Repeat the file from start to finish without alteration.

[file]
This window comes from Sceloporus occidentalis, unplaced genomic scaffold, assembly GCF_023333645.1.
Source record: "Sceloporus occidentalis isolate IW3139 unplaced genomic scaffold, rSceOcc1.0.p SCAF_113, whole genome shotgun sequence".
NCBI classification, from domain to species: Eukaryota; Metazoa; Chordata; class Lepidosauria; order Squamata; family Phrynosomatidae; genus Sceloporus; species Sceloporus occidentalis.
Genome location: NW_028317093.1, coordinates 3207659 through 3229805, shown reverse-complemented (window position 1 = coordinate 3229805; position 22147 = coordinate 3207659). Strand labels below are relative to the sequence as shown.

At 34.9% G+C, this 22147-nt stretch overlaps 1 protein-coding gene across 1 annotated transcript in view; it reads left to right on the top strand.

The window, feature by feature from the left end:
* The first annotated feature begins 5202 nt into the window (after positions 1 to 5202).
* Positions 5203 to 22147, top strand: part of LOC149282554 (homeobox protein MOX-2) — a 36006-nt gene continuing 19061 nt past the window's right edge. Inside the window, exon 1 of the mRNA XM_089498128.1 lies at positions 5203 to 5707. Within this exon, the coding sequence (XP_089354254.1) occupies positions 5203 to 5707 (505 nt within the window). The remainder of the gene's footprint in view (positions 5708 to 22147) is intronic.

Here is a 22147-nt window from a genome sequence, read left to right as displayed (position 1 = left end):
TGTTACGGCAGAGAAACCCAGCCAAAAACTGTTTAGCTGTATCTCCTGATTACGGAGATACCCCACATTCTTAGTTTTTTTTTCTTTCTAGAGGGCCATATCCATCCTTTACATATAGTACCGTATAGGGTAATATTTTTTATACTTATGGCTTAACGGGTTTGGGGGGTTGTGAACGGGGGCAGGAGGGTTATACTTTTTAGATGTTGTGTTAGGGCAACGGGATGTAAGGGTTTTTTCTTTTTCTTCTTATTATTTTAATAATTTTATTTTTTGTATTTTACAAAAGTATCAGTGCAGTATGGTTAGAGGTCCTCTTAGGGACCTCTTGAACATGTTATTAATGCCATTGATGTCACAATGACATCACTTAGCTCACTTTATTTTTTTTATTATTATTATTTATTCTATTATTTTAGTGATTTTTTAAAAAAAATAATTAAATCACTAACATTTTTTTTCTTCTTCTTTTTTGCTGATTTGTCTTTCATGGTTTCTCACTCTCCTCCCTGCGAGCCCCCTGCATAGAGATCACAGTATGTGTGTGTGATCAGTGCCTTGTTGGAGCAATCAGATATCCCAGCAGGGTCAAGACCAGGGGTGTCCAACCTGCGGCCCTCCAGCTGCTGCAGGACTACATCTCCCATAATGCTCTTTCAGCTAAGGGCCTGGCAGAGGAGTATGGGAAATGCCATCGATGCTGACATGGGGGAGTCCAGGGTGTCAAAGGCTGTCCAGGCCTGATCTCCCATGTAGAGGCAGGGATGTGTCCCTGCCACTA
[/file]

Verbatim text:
This window comes from Sceloporus occidentalis, unplaced genomic scaffold, assembly GCF_023333645.1.
Source record: "Sceloporus occidentalis isolate IW3139 unplaced genomic scaffold, rSceOcc1.0.p SCAF_113, whole genome shotgun sequence".
NCBI classification, from domain to species: Eukaryota; Metazoa; Chordata; class Lepidosauria; order Squamata; family Phrynosomatidae; genus Sceloporus; species Sceloporus occidentalis.
Genome location: NW_028317093.1, coordinates 3207659 through 3229805, shown reverse-complemented (window position 1 = coordinate 3229805; position 22147 = coordinate 3207659). Strand labels below are relative to the sequence as shown.

At 34.9% G+C, this 22147-nt stretch overlaps 1 protein-coding gene across 1 annotated transcript in view; it reads left to right on the top strand.

The window, feature by feature from the left end:
* The first annotated feature begins 5202 nt into the window (after positions 1 to 5202).
* Positions 5203 to 22147, top strand: part of LOC149282554 (homeobox protein MOX-2) — a 36006-nt gene continuing 19061 nt past the window's right edge. Inside the window, exon 1 of the mRNA XM_089498128.1 lies at positions 5203 to 5707. Within this exon, the coding sequence (XP_089354254.1) occupies positions 5203 to 5707 (505 nt within the window). The remainder of the gene's footprint in view (positions 5708 to 22147) is intronic.

Here is a 22147-nt window from a genome sequence, read left to right as displayed (position 1 = left end):
TGTTACGGCAGAGAAACCCAGCCAAAAACTGTTTAGCTGTATCTCCTGATTACGGAGATACCCCACATTCTTAGTTTTTTTTTCTTTCTAGAGGGCCATATCCATCCTTTACATATAGTACCGTATAGGGTAATATTTTTTATACTTATGGCTTAACGGGTTTGGGGGGTTGTGAACGGGGGCAGGAGGGTTATACTTTTTAGATGTTGTGTTAGGGCAACGGGATGTAAGGGTTTTTTCTTTTTCTTCTTATTATTTTAATAATTTTATTTTTTGTATTTTACAAAAGTATCAGTGCAGTATGGTTAGAGGTCCTCTTAGGGACCTCTTGAACATGTTATTAATGCCATTGATGTCACAATGACATCACTTAGCTCACTTTATTTTTTTTATTATTATTATTTATTCTATTATTTTAGTGATTTTTTAAAAAAAATAATTAAATCACTAACATTTTTTTTCTTCTTCTTTTTTGCTGATTTGTCTTTCATGGTTTCTCACTCTCCTCCCTGCGAGCCCCCTGCATAGAGATCACAGTATGTGTGTGTGATCAGTGCCTTGTTGGAGCAATCAGATATCCCAGCAGGGTCAAGACCAGGGGTGTCCAACCTGCGGCCCTCCAGCTGCTGCAGGACTACATCTCCCATAATGCTCTTTCAGCTAAGGGCCTGGCAGAGGAGTATGGGAAATGCCATCGATGCTGACATGGGGGAGTCCAGGGTGTCAAAGGCTGTCCAGGCCTGATCTCCCATGTAGAGGCAGGGATGTGTCCCTGCCACTA